The US distributes vaccines on a seasonal basis, but ethical issues have been raised in regards to disruptions of supplies that place some segments of the population at risk. Respective authorities have responded by pushing manufacturers to scale up the production process with specific emphasis on the technologies needed for different formulations needed by different demographic groups. The UK model emphasizes on ethical handling of the vaccines by outlining storage requirements, ethical ways of procuring centrally purchased vaccines and restrictions for their use, recommendations on stock management and prevention of hazards. In the Russian Federation, vaccine distribution during pandemic is impaired by vaccine hesitancy, a situation compounded by the fact that vaccine hesitant individuals are heterogeneous group comprising of parents, guardians, and health or public workers with reservation about certain vaccines or vaccination in general (RVF, 2017). Spain faces the predicament of inefficient distribution of vaccines in healthcare setting as healthcare personnel od not follow the annual vaccination recommendation for influenza (Domínguez, Godoy, Castilla et al. , 2013), and the low rates of vaccination among the elderly admitted to hospital (Domínguez García, Soldevila, Toledo et al. , 2016).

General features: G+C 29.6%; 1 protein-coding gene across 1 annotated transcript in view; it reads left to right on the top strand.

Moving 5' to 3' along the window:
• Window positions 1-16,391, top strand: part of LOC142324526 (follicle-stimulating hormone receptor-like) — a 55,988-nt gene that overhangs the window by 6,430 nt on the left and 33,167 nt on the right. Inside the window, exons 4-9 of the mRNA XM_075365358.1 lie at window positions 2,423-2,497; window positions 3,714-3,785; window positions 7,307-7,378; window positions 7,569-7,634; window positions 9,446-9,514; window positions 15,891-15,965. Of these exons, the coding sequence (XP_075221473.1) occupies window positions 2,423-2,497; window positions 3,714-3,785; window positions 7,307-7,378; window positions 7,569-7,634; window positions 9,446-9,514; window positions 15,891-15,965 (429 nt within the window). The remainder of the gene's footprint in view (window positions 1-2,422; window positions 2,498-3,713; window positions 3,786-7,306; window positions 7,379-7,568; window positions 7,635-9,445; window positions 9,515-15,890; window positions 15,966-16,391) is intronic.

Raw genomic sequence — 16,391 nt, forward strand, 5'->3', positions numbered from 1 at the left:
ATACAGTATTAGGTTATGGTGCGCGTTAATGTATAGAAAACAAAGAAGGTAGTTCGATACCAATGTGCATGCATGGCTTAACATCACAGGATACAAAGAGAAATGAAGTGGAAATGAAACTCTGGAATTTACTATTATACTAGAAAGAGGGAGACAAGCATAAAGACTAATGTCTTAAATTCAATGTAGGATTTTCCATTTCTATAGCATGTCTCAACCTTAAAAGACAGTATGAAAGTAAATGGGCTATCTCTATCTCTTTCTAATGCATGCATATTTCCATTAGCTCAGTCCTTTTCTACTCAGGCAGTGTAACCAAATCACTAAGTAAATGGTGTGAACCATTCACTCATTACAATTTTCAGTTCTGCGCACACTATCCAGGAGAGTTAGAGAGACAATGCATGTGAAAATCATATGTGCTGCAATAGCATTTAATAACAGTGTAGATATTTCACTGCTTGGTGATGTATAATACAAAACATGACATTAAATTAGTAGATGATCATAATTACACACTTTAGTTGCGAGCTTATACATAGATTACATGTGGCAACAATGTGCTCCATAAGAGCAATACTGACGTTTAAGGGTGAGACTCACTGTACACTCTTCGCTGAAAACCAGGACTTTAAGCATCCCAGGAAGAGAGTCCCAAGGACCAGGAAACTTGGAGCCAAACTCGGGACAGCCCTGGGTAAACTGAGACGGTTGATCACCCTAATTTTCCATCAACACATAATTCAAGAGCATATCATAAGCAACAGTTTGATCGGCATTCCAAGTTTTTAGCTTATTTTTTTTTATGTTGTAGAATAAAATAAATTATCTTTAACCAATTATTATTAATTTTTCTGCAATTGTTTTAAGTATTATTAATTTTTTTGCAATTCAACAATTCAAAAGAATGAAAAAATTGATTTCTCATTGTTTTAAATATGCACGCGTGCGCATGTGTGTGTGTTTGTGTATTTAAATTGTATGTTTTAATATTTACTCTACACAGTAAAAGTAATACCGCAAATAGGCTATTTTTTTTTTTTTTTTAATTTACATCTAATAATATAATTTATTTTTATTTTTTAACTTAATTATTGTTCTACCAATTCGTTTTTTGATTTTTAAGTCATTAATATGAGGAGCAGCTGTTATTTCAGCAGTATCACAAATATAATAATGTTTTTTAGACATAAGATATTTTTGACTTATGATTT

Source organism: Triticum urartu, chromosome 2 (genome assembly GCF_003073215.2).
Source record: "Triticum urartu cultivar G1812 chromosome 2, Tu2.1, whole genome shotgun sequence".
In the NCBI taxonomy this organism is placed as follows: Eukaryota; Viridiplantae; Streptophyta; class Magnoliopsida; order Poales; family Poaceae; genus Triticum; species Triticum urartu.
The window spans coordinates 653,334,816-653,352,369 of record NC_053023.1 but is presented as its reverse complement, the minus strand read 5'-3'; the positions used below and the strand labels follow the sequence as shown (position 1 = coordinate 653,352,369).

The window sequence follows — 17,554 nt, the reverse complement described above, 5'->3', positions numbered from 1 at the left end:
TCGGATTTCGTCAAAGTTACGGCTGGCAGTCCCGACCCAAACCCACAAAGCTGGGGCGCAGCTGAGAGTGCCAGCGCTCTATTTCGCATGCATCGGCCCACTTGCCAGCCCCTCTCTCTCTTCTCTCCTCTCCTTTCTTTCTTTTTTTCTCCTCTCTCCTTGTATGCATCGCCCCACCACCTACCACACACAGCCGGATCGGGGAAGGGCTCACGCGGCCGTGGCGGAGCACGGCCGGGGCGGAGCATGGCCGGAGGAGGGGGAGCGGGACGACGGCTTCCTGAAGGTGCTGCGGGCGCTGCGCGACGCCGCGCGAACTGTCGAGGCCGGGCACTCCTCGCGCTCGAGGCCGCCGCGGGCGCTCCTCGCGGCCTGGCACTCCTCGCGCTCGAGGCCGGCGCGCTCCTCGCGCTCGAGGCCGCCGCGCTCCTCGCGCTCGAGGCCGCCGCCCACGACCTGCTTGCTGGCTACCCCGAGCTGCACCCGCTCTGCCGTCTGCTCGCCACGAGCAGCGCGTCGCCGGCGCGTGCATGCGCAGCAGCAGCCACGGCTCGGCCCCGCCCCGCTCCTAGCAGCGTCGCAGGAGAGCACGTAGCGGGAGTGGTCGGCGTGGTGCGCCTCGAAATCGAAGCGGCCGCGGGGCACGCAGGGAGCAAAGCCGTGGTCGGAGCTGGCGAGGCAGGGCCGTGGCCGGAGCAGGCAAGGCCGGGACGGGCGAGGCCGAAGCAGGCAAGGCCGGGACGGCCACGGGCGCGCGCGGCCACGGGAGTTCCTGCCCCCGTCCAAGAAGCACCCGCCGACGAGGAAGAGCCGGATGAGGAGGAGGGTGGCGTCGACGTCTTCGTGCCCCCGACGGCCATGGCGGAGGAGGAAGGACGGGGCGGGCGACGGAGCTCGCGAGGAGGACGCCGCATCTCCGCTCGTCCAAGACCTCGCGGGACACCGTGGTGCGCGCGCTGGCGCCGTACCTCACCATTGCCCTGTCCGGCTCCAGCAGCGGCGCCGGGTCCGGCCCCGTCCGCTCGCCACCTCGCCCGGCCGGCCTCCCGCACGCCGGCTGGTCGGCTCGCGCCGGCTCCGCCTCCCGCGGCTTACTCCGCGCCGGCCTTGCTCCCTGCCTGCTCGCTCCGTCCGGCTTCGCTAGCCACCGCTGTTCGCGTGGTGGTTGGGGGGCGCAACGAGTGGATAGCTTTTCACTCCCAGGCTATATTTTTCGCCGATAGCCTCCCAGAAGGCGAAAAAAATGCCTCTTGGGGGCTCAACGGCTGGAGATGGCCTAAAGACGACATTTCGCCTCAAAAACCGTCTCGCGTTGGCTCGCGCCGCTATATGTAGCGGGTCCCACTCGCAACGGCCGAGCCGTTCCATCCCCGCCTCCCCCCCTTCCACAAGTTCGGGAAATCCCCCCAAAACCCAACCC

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Ethical Models Represented by Each Country’s Thinking